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1

The notion of "bound forms" (黏着词素) is a useful tool for this sort of question. The ABC dictionary explains bound forms as follows: (Bound Form, Niánzhuó Císù 粘着词素). Morphemes which do not function as free words in a sentence and cannot be handled using one of the other bound category labels, such as prefix, suffix, measure word, or particle. A ...


1

congratulation 💐 “婷” & “婧” are both 女部英韻, so, the third one, i would suggest: 婛 (u+5a5b) http://humanum.arts.cuhk.edu.hk/Lexis/lexi-mf/search.php?word=婛 娙 (u+5a19) http://humanum.arts.cuhk.edu.hk/Lexis/lexi-mf/search.php?word=娙 婈 (u+5a48) http://humanum.arts.cuhk.edu.hk/Lexis/lexi-mf/search.php?word=婈 姈 (u+59c8) http://humanum.arts.cuhk.edu.hk/Lexis/...


1

Most single character words contain multiple meanings, to reduce ambiguity, two characters words are the solution For example, 正 can mean: upright; straight; middle; standard; regular; correct; principal; chief; main; exactly; just; precisely; just happening; just continuing; rectify; correct; set right; positive Each of the following words has only one ...


3

Tl;dr: You may think of 年 as bearing the concept of 'year', and 父 bearing the concept of 'father' (in the usually bisyllabic modern Chinese). Put simply, modern Chinese uses bisyllabic words (雙音節詞) pervasively. Monosyllabic words (單音節詞) are much rarer. It is precisely for this reason that we only parse individual characters in classical Chinese (and also ...


1

First off, while 年華 and 年 both translate to 'year', they have different connotations. 年華 is very poetic, and is usually used to reminisce the 'good old days', or refer to enjoyable times (not necessarily by year). 年 on the other hand is just a neutral word for 'year' with no special connotations. With that in mind I think it's clear why this sentence you ...


0

I doubt there is a generation poem for Su. Generation poems typically have a limited number of characters. Once the characters are run out, an elder member of the family might choose another generation poem. The shorter the poem, the closer the family members. A friend of mine has a generation poem of 本支百世。So, people who use this generation poem are no more ...


0

Other than 張三, 李四, 王老五, when you are introduced to a new group or a person the first time, people tend to ask "璥"? 怎麼寫 (How it is composed in writing)? 有什麼含意嗎 (Does it have a hidden meaning)? If you know how to answer the questions, then it can be a sound, uncommon name. For instance, my Chinese name is 盛世開. When asked, I would say: "繁盛"...


0

全 = all; complete 普 = common; general 䔒 = name of a variety of grass The name 全普䔒 sounds very humble, and 普 is a commonly used character in transliterated foreign names. e.g. 普京,川普 (Putin, Trump ) Consider replacing 普/pǔ/ with 蒲 /pú/ (cattail, reedmace; plant of genus calamus), 蒲 is a more common character in names and it matches 䔒 better Consider ...


0

普 means common or average. It is a common words but not often used in names, a good name usually has good implication, common apparently is not a good implication. 䔒 is not a common words, it refers specifically to a kind of grass. So it is not often used in names, too. But 蓓 is used commonly in girl's name, which means unopened flower. 䔒 and 蓓 looks similar ...


1

Some dialect(Wenzhou Hua 温州话/one of the Wu yu 吴语)(and i’m one of thoes who speaks 温州话)was able to retain ancient pronunciations, in such dialect 少 is pronounced between xié and xué,or mixed。 温州话 is somewhat related to official spoken language in Song Dynasty 宋代。 温州方言发端于唐,成熟于宋,现在的温州话是当时士大夫所说的汉语 Whenzhou dialect was formed in Tang Dynasty, developed in Song. ...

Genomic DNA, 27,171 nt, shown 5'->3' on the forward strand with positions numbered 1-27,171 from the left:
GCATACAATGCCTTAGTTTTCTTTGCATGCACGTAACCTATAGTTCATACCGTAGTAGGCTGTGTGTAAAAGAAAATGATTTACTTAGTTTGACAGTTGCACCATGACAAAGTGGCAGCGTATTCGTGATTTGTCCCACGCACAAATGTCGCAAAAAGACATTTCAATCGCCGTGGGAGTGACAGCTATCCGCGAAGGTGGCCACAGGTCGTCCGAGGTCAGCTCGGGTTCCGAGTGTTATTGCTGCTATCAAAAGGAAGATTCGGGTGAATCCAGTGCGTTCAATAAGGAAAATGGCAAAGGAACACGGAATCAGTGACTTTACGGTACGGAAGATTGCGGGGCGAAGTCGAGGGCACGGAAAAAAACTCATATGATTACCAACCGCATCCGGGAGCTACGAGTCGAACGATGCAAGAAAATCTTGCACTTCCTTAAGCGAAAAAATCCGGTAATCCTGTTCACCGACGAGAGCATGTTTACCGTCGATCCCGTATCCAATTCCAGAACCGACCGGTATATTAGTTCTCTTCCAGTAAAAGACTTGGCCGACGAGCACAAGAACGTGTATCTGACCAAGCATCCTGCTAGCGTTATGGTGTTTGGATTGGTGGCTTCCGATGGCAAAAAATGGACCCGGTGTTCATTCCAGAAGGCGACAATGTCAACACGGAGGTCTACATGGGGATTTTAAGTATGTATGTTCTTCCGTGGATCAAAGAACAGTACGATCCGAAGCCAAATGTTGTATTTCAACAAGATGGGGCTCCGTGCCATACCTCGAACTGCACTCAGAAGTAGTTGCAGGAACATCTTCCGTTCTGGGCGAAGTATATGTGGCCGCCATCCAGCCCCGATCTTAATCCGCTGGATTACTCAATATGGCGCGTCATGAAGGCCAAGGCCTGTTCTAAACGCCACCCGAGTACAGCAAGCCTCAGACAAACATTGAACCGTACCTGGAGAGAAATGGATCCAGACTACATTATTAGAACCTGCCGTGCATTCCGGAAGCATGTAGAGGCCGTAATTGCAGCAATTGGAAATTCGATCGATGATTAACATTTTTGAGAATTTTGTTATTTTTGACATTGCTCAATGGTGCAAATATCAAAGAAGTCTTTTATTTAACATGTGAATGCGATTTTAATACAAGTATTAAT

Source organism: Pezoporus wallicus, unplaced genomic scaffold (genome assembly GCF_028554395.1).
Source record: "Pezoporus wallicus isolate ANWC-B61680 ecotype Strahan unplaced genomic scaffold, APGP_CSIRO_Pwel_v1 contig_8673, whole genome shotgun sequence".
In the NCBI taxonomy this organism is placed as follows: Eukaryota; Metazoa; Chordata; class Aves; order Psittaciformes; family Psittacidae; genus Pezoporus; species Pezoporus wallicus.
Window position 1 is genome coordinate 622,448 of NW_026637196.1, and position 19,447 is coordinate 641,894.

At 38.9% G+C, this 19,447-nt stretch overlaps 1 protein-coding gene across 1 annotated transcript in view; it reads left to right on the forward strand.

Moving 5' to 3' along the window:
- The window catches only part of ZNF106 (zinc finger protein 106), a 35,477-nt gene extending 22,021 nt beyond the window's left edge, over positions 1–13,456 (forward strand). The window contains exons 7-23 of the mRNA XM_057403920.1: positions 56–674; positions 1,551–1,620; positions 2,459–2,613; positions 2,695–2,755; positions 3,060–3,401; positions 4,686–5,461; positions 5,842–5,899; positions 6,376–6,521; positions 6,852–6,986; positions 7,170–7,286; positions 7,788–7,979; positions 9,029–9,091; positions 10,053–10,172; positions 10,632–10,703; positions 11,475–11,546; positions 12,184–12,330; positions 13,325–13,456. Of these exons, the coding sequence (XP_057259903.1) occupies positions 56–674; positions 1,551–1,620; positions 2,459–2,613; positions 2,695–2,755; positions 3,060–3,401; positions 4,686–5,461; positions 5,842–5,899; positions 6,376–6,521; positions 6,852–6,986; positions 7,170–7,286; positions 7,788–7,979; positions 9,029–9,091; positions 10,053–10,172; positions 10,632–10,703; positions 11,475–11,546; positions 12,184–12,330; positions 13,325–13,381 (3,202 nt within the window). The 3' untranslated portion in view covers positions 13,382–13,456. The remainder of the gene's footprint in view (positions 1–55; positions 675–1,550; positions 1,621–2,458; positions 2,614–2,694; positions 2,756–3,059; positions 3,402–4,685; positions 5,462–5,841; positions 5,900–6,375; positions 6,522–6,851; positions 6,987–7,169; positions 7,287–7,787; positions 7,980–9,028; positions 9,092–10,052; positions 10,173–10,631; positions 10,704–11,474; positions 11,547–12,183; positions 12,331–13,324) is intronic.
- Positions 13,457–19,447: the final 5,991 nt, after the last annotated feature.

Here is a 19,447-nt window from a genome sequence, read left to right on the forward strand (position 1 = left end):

1

In fact, in the earliest known Chinese characters (oracles), the situation where two or even three syllables were represented in one character is not rare... However, by the Qin and Han Dynasties, the trend of Chinese characters being monosyllabic had almost wiped out disyllabic and polysyllabic characters in the text which has the value of preservation and ...


4

In certain cases compound words and set phrases may be contracted into single characters. Some of these can be considered logograms, where characters represent whole words rather than syllable-morphemes, though these are generally instead considered ligatures or abbreviations (similar to scribal abbreviations, such as & for "et"), and as non-...


-1

I'm not a linguist, but the phonetic element should have some validity, some characters used as indicator of phonetic in a compound character. Only that you listed a limited amount of letters and got the conclusion. The phonetic 少 indicates pronunciation of 'ao' instead of 'm', the letters you listed read 'miao', though different intonations. Indeed 少 itself ...


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Baxter–Sagart's (2014:135) view on *s.t-: Preinitial *s- had a range of effects on unaspirated stops and affricates . . . Old Chinese *s.t-, but not *s.tʕ-, evolves to MC sy- (plausibly [ɕ]), presumably through an intermediate stage [stɕ] that simplified to the Middle Chinese palatal fricative sy- under the influence of pre-initial *s: *s.t- > *stɕ- > ...


0

How do Chinese characters foreigners or beginner Chinese learners write appear to natives? Weird yet right. Is there a difference? Does it depend on how long they have been learning, or are they all different from a native Chinese's handwriting? Knowing the basics is what it takes to achieve writing Chinese. Lines and curves are the most important thing to ...


1

Another example is 戊、戌、戍。Even now, I still can't tell them apart. There is this famous 戊戌變法(I had to look up a dictionary to make sure this is the right way to write it。)If I see a combination of 戍戊變法、戌戊變法、戌戍變法 etc., I can't pick up the correct one.


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